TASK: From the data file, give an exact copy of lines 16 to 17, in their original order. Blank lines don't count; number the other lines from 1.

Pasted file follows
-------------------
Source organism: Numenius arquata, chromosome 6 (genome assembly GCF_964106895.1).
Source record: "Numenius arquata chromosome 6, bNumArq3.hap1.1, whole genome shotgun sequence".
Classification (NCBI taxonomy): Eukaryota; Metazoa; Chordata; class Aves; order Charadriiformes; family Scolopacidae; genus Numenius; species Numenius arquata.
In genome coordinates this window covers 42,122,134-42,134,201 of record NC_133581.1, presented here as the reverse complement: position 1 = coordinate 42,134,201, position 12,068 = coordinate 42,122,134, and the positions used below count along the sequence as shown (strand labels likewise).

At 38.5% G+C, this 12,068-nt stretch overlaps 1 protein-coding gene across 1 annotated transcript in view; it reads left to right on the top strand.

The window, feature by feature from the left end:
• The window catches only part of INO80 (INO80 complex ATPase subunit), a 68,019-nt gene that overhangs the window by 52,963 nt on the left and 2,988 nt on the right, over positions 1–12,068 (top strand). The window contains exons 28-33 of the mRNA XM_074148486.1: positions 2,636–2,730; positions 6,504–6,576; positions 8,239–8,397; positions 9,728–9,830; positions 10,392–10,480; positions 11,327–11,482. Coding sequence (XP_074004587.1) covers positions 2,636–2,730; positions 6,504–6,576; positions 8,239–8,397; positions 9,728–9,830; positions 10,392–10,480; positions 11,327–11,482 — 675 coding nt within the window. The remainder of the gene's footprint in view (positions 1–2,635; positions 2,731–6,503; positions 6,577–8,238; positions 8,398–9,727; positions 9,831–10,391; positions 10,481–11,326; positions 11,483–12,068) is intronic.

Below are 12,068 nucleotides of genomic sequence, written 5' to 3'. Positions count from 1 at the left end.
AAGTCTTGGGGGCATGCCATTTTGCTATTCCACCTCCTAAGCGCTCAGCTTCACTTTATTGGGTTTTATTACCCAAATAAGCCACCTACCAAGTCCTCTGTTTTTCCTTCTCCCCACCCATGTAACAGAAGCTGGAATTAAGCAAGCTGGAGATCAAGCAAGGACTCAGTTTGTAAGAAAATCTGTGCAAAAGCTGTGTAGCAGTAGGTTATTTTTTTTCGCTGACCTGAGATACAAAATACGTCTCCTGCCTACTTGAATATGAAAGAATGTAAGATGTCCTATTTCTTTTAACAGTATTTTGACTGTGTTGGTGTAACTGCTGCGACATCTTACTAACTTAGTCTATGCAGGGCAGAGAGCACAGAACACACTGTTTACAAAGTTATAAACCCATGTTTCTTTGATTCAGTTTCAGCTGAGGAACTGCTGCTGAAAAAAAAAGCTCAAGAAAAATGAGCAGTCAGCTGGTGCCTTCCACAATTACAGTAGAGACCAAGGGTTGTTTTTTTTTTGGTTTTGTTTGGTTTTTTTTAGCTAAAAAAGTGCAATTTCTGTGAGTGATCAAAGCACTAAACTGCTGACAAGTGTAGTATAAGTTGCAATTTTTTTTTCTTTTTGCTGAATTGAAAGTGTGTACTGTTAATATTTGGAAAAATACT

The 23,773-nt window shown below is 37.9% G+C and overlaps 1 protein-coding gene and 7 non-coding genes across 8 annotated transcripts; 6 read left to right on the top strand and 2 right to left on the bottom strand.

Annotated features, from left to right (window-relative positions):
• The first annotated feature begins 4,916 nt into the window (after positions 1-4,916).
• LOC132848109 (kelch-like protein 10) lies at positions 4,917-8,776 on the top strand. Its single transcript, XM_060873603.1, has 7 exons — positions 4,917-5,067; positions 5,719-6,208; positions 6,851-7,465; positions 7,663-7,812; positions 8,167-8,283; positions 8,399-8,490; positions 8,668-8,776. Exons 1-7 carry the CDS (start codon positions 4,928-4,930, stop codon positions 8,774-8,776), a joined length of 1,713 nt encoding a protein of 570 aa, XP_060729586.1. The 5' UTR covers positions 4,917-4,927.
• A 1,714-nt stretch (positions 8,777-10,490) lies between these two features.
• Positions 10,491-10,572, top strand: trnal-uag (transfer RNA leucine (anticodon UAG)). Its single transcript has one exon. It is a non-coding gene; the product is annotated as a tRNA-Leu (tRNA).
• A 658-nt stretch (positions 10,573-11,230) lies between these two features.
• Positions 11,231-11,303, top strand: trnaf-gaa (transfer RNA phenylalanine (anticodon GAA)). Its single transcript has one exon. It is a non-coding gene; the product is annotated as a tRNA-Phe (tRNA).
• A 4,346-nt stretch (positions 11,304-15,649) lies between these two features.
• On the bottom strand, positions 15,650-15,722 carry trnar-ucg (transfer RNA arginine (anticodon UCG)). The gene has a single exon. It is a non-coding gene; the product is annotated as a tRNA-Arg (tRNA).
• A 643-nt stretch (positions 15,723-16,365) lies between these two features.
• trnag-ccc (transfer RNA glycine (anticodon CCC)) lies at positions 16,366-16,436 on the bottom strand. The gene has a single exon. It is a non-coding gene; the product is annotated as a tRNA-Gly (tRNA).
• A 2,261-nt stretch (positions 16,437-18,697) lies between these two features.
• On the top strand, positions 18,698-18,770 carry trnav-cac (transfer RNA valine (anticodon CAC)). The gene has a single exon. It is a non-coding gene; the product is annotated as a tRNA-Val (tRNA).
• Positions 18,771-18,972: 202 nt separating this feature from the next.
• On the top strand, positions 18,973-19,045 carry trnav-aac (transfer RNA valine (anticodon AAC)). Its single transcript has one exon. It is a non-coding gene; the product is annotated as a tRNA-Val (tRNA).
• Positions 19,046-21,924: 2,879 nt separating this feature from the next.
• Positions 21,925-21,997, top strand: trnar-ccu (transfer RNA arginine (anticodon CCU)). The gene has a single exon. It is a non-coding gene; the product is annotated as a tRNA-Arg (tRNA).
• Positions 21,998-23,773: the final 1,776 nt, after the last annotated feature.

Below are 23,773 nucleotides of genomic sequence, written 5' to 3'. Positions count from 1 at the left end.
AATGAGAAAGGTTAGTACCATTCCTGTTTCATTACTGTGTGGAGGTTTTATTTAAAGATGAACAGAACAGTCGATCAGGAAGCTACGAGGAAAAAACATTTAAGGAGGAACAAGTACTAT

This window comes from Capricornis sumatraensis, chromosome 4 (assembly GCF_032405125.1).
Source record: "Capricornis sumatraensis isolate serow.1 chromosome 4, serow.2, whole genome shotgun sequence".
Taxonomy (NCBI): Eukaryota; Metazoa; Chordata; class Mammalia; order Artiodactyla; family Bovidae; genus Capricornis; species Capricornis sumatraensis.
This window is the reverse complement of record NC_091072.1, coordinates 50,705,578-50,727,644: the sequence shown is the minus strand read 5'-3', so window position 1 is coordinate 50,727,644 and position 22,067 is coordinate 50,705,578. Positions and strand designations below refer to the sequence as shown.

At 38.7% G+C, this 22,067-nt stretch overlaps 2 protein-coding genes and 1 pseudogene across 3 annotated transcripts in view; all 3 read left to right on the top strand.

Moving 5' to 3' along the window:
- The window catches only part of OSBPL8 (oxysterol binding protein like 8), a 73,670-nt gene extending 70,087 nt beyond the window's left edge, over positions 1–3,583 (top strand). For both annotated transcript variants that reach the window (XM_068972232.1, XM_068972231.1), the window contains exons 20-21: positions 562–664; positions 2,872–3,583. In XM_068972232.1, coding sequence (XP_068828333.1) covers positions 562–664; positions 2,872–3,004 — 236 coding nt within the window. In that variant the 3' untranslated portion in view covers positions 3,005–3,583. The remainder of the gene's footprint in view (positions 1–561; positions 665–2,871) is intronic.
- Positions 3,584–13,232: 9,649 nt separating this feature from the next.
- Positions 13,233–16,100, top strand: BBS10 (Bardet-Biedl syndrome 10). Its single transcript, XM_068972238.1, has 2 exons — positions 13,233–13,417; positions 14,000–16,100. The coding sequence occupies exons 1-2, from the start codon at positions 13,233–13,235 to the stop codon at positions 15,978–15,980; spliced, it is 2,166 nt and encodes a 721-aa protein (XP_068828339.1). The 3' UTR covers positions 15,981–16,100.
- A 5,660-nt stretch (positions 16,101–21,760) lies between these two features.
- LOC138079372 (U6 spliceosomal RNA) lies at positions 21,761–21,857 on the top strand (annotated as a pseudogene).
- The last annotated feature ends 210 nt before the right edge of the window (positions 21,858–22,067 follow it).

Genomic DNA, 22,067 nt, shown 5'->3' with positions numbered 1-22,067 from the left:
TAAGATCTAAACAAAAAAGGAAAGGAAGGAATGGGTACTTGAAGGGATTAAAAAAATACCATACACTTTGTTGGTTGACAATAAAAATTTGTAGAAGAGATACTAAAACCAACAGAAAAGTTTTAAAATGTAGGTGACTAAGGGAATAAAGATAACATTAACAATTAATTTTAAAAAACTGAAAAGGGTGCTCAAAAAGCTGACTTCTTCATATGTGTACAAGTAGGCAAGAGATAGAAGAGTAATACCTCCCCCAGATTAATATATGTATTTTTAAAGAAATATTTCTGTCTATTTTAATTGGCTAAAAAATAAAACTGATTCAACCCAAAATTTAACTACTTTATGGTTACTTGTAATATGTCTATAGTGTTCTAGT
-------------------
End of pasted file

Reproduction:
• A 658-nt stretch (positions 10,573-11,230) lies between these two features.
• Positions 11,231-11,303, top strand: trnaf-gaa (transfer RNA phenylalanine (anticodon GAA)). Its single transcript has one exon. It is a non-coding gene; the product is annotated as a tRNA-Phe (tRNA).